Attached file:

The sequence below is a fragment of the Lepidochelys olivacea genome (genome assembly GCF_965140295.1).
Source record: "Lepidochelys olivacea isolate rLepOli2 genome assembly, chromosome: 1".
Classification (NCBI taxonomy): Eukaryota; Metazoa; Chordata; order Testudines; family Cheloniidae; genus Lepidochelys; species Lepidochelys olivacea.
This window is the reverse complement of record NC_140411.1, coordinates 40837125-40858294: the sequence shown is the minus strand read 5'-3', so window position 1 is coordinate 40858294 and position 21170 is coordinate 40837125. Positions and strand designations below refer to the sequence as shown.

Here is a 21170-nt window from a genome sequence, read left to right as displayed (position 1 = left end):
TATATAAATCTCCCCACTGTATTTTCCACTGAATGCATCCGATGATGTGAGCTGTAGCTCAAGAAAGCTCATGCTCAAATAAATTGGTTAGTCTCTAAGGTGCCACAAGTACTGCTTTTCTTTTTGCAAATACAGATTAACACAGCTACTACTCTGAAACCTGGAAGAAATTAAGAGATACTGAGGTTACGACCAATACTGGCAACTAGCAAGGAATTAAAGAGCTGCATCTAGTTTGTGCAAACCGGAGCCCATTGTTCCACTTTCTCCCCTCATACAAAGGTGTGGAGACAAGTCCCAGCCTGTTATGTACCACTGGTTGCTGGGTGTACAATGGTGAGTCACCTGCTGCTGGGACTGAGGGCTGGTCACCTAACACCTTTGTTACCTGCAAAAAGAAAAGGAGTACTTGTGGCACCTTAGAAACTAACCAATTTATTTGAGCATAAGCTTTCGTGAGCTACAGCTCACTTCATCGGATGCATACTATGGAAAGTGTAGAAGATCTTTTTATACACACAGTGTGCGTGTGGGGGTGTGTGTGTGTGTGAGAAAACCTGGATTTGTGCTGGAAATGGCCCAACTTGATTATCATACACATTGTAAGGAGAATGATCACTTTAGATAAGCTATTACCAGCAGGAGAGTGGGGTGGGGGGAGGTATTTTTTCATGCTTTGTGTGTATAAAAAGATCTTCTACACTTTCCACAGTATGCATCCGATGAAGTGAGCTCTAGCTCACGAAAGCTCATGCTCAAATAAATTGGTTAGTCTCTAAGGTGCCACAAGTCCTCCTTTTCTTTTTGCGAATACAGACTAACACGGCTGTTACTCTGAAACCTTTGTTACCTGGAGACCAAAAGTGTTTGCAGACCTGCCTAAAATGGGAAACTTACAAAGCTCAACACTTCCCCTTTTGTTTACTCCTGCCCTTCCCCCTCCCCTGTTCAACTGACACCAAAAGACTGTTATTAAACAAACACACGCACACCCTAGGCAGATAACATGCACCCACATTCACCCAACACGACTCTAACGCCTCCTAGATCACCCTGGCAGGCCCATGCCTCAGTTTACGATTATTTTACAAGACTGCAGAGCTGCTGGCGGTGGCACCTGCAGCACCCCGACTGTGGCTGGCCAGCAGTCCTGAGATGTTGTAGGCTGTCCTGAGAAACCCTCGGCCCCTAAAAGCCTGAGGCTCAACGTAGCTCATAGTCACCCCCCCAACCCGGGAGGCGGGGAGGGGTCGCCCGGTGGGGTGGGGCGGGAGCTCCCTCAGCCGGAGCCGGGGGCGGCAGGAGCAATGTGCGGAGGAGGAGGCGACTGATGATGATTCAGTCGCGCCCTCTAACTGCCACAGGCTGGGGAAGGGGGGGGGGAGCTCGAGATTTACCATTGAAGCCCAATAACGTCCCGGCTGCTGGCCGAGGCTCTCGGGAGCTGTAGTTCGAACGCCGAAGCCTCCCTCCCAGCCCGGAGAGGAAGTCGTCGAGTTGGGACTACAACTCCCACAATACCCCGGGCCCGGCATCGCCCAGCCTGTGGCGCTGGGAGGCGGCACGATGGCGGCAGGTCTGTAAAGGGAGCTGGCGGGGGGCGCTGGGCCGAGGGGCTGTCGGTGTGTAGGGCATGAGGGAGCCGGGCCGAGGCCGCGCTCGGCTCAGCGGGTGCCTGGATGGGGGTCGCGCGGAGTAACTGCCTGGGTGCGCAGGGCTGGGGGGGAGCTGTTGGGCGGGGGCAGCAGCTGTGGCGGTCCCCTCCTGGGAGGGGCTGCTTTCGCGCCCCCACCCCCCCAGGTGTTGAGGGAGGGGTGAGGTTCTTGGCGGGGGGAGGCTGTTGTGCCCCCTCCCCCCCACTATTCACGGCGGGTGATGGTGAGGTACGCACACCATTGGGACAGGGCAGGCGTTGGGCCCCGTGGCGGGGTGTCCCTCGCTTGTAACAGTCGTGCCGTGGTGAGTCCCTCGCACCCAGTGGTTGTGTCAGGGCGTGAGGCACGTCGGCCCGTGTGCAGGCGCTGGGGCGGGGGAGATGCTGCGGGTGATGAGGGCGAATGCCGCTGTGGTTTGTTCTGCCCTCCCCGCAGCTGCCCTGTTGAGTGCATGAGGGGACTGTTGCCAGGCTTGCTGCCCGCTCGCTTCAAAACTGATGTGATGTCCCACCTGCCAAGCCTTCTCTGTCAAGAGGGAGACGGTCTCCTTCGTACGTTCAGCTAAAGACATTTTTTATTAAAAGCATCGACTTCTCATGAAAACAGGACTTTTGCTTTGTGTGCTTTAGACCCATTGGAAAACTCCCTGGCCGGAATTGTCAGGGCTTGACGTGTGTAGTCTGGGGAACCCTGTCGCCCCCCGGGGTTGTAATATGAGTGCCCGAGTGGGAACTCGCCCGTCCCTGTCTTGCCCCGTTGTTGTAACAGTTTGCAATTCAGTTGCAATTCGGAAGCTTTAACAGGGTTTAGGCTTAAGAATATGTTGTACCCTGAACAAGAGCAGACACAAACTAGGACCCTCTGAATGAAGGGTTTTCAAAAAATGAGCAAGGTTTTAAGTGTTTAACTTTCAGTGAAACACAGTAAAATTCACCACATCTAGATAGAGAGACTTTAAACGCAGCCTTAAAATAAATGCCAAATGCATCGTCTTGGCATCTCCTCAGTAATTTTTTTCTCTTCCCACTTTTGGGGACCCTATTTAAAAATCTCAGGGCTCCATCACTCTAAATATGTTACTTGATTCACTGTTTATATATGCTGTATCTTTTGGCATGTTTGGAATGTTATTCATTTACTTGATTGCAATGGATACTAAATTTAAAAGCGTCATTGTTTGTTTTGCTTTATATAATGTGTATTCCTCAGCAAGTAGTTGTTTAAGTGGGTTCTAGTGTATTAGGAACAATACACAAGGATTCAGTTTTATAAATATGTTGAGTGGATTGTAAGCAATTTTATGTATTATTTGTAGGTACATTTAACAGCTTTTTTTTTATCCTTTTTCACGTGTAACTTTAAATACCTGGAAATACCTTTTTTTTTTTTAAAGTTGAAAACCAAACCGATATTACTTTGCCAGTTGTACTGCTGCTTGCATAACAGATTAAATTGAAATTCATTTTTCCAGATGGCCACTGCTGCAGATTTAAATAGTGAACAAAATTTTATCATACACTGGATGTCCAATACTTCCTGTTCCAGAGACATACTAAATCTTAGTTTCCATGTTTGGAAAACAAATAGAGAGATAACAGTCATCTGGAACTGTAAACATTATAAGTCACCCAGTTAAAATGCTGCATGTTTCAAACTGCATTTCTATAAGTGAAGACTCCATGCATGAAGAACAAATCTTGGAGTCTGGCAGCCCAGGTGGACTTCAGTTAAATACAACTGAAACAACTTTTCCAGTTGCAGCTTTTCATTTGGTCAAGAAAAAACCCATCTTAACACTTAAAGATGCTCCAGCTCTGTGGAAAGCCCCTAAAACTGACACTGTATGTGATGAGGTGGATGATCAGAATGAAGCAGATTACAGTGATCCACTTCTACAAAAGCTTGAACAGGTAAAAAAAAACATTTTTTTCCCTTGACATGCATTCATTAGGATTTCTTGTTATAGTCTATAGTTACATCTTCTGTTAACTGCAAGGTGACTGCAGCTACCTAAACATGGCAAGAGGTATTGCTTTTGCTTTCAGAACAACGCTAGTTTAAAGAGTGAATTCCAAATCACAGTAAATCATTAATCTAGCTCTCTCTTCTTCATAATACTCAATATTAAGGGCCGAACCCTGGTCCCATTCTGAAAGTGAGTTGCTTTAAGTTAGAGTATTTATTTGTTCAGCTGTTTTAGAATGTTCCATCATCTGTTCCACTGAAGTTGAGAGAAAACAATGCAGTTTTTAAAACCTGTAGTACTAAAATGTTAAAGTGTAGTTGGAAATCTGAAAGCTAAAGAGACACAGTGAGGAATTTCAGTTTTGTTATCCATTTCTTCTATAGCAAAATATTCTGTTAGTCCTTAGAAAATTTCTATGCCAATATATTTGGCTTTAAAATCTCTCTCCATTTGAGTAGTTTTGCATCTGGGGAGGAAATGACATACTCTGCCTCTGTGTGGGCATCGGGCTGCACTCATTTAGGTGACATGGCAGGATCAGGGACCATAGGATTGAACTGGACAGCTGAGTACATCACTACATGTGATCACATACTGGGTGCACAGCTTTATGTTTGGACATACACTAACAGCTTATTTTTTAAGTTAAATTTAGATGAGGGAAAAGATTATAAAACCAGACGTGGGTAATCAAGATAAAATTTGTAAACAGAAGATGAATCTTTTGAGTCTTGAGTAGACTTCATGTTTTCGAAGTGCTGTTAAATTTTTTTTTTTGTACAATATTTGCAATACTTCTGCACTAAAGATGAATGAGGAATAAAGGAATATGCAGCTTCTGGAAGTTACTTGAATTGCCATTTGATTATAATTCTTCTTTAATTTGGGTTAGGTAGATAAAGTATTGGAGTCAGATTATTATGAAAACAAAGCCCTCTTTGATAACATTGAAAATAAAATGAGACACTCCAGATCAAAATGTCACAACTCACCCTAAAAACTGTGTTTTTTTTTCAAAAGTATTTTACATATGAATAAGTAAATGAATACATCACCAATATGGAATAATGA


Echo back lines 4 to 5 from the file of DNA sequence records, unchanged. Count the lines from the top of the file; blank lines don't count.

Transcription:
This window is the reverse complement of record NC_140411.1, coordinates 40837125-40858294: the sequence shown is the minus strand read 5'-3', so window position 1 is coordinate 40858294 and position 21170 is coordinate 40837125. Positions and strand designations below refer to the sequence as shown.

Here is a 21170-nt window from a genome sequence, read left to right as displayed (position 1 = left end):